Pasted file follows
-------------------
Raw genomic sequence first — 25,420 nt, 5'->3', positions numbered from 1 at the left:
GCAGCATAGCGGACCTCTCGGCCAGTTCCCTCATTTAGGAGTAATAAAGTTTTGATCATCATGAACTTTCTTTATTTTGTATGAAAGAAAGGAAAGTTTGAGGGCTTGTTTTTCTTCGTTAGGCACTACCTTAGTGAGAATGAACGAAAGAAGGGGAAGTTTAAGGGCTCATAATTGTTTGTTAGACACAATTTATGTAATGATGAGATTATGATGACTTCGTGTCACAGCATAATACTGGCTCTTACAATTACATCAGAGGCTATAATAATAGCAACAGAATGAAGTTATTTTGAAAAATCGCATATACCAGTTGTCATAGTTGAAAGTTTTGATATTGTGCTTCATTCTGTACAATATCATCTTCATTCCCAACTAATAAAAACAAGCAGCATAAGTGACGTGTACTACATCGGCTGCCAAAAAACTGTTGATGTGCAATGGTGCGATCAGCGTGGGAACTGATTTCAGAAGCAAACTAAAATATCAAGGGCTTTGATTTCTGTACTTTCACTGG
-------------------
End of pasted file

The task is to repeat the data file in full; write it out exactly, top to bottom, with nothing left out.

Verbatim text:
Raw genomic sequence first — 25,420 nt, 5'->3', positions numbered from 1 at the left:
GCAGCATAGCGGACCTCTCGGCCAGTTCCCTCATTTAGGAGTAATAAAGTTTTGATCATCATGAACTTTCTTTATTTTGTATGAAAGAAAGGAAAGTTTGAGGGCTTGTTTTTCTTCGTTAGGCACTACCTTAGTGAGAATGAACGAAAGAAGGGGAAGTTTAAGGGCTCATAATTGTTTGTTAGACACAATTTATGTAATGATGAGATTATGATGACTTCGTGTCACAGCATAATACTGGCTCTTACAATTACATCAGAGGCTATAATAATAGCAACAGAATGAAGTTATTTTGAAAAATCGCATATACCAGTTGTCATAGTTGAAAGTTTTGATATTGTGCTTCATTCTGTACAATATCATCTTCATTCCCAACTAATAAAAACAAGCAGCATAAGTGACGTGTACTACATCGGCTGCCAAAAAACTGTTGATGTGCAATGGTGCGATCAGCGTGGGAACTGATTTCAGAAGCAAACTAAAATATCAAGGGCTTTGATTTCTGTACTTTCACTGG